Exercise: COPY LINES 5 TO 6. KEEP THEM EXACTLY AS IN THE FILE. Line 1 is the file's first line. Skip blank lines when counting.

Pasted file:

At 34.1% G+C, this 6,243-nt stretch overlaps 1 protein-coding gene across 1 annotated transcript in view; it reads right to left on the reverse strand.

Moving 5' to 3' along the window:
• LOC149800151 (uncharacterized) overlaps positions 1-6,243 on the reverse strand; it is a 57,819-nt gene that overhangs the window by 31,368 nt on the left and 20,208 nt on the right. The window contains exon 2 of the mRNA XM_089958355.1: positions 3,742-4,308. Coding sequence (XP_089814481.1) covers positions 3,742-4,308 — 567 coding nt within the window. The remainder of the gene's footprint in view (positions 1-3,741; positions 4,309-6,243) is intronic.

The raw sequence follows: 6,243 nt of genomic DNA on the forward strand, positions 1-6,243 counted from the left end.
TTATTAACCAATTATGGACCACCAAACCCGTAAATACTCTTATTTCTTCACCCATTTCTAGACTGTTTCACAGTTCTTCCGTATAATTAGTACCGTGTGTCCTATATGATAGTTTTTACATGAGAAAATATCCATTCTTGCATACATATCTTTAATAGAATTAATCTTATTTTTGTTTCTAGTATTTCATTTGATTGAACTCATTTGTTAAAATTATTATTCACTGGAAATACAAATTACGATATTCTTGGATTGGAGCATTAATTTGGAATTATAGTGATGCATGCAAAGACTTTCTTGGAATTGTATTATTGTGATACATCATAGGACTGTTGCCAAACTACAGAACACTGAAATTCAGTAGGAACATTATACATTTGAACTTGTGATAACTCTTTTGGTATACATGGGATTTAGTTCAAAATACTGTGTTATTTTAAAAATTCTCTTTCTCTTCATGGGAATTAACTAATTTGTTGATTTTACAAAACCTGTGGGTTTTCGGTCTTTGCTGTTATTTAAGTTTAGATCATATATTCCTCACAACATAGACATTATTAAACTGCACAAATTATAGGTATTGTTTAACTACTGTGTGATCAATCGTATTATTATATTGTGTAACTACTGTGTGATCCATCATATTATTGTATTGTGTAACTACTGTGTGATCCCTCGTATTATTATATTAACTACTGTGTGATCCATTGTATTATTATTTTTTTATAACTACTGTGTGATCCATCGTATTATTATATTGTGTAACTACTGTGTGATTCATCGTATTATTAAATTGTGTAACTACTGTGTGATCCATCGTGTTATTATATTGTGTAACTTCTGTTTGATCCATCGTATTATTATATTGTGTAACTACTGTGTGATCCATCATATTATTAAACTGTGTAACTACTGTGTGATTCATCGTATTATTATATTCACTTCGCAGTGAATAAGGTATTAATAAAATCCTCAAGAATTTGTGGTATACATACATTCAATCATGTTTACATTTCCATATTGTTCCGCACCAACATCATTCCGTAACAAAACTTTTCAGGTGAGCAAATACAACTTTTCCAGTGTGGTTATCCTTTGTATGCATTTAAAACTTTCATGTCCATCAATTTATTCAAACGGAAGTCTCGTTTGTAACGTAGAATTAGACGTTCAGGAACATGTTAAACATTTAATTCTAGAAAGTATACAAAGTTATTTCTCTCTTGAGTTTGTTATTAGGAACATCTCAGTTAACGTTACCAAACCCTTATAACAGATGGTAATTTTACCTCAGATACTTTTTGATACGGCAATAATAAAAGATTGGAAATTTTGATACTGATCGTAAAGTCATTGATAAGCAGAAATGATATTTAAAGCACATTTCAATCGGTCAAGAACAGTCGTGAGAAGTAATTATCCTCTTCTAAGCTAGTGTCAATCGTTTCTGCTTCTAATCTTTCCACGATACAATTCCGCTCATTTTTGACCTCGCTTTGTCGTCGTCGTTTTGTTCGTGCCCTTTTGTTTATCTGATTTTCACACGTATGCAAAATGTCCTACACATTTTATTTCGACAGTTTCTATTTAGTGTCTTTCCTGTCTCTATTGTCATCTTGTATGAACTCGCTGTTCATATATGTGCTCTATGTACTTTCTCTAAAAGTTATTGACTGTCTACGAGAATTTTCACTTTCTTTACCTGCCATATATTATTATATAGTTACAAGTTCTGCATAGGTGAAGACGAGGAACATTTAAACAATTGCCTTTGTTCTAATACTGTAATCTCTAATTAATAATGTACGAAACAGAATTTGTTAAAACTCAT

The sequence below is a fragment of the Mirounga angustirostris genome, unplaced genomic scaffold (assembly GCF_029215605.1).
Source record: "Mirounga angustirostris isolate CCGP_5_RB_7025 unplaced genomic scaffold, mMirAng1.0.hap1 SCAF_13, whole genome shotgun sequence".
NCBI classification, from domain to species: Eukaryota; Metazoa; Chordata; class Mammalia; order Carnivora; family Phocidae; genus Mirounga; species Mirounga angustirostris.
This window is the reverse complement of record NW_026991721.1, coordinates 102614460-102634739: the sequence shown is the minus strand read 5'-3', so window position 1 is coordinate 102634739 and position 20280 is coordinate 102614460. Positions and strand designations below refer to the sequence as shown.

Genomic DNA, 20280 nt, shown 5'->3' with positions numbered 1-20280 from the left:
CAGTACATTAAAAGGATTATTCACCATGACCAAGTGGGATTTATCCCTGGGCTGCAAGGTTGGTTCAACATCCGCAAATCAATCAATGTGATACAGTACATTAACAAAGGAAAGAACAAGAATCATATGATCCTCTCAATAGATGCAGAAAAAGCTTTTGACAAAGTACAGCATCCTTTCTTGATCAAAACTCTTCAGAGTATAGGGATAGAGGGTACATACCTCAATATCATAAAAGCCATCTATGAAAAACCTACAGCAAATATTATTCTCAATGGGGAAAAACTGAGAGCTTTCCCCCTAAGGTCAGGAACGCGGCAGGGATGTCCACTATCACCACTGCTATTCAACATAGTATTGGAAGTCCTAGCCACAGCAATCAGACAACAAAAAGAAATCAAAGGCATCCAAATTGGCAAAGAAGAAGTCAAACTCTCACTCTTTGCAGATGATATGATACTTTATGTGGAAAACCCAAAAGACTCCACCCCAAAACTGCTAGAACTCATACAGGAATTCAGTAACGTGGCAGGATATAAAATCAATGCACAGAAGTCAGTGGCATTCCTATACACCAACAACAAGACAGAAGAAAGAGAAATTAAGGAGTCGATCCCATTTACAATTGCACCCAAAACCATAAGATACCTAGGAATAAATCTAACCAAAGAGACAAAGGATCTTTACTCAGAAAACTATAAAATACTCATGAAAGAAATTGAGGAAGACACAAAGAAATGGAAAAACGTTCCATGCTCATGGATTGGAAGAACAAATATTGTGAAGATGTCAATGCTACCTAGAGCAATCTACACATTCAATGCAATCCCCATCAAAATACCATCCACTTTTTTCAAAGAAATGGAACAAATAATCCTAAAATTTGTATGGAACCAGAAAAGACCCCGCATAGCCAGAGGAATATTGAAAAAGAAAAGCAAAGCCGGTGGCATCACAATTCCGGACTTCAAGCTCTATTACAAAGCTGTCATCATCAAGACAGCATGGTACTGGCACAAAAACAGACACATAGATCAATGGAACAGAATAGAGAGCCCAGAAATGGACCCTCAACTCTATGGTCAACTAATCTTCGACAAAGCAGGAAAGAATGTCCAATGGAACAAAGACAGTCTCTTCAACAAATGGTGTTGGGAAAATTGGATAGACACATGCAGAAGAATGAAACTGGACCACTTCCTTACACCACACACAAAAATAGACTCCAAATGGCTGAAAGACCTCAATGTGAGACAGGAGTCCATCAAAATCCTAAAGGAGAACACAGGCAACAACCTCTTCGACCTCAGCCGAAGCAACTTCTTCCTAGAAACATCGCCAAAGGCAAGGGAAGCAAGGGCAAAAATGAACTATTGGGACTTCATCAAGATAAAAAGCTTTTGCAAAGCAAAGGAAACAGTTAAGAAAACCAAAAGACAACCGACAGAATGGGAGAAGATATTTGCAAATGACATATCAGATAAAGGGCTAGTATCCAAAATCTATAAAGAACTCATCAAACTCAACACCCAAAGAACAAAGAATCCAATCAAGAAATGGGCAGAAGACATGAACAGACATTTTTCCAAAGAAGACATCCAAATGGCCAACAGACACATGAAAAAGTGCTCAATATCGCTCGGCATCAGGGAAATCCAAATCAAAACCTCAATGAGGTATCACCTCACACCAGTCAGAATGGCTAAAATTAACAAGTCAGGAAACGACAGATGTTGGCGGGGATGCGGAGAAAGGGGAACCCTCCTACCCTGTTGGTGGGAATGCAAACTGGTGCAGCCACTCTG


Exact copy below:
TTATTAACCAATTATGGACCACCAAACCCGTAAATACTCTTATTTCTTCACCCATTTCTAGACTGTTTCACAGTTCTTCCGTATAATTAGTACCGTGTGTCCTATATGATAGTTTTTACATGAGAAAATATCCATTCTTGCATACATATCTTTAATAGAATTAATCTTATTTTTGTTTCTAGTATTTCATTTGATTGAACTCATTTGTTAAAATTATTATTCACTGGAAATACAAATTACGATATTCTTGGATTGGAGCATTAATTTGGAATTATAGTGATGCATGCAAAGACTTTCTTGGAATTGTATTATTGTGATACATCATAGGACTGTTGCCAAACTACAGAACACTGAAATTCAGTAGGAACATTATACATTTGAACTTGTGATAACTCTTTTGGTATACATGGGATTTAGTTCAAAATACTGTGTTATTTTAAAAATTCTCTTTCTCTTCATGGGAATTAACTAATTTGTTGATTTTACAAAACCTGTGGGTTTTCGGTCTTTGCTGTTATTTAAGTTTAGATCATATATTCCTCACAACATAGACATTATTAAACTGCACAAATTATAGGTATTGTTTAACTACTGTGTGATCAATCGTATTATTATATTGTGTAACTACTGTGTGATCCATCATATTATTGTATTGTGTAACTACTGTGTGATCCCTCGTATTATTATATTAACTACTGTGTGATCCATTGTATTATTATTTTTTTATAACTACTGTGTGATCCATCGTATTATTATATTGTGTAACTACTGTGTGATTCATCGTATTATTAAATTGTGTAACTACTGTGTGATCCATCGTGTTATTATATTGTGTAACTTCTGTTTGATCCATCGTATTATTATATTGTGTAACTACTGTGTGATCCATCATATTATTAAACTGTGTAACTACTGTGTGATTCATCGTATTATTATATTCACTTCGCAGTGAATAAGGTATTAATAAAATCCTCAAGAATTTGTGGTATACATACATTCAATCATGTTTACATTTCCATATTGTTCCGCACCAACATCATTCCGTAACAAAACTTTTCAGGTGAGCAAATACAACTTTTCCAGTGTGGTTATCCTTTGTATGCATTTAAAACTTTCATGTCCATCAATTTATTCAAACGGAAGTCTCGTTTGTAACGTAGAATTAGACGTTCAGGAACATGTTAAACATTTAATTCTAGAAAGTATACAAAGTTATTTCTCTCTTGAGTTTGTTATTAGGAACATCTCAGTTAACGTTACCAAACCCTTATAACAGATGGTAATTTTACCTCAGATACTTTTTGATACGGCAATAATAAAAGATTGGAAATTTTGATACTGATCGTAAAGTCATTGATAAGCAGAAATGATATTTAAAGCACATTTCAATCGGTCAAGAACAGTCGTGAGAAGTAATTATCCTCTTCTAAGCTAGTGTCAATCGTTTCTGCTTCTAATCTTTCCACGATACAATTCCGCTCATTTTTGACCTCGCTTTGTCGTCGTCGTTTTGTTCGTGCCCTTTTGTTTATCTGATTTTCACACGTATGCAAAATGTCCTACACATTTTATTTCGACAGTTTCTATTTAGTGTCTTTCCTGTCTCTATTGTCATCTTGTATGAACTCGCTGTTCATATATGTGCTCTATGTACTTTCTCTAAAAGTTATTGACTGTCTACGAGAATTTTCACTTTCTTTACCTGCCATATATTATTATATAGTTACAAGTTCTGCATAGGTGAAGACGAGGAACATTTAAACAATTGCCTTTGTTCTAATACTGTAATCTCTAATTAATAATGTACGAAACAGAATTTGTTAAAACTCAT

The sequence below is a fragment of the Mirounga angustirostris genome, unplaced genomic scaffold (assembly GCF_029215605.1).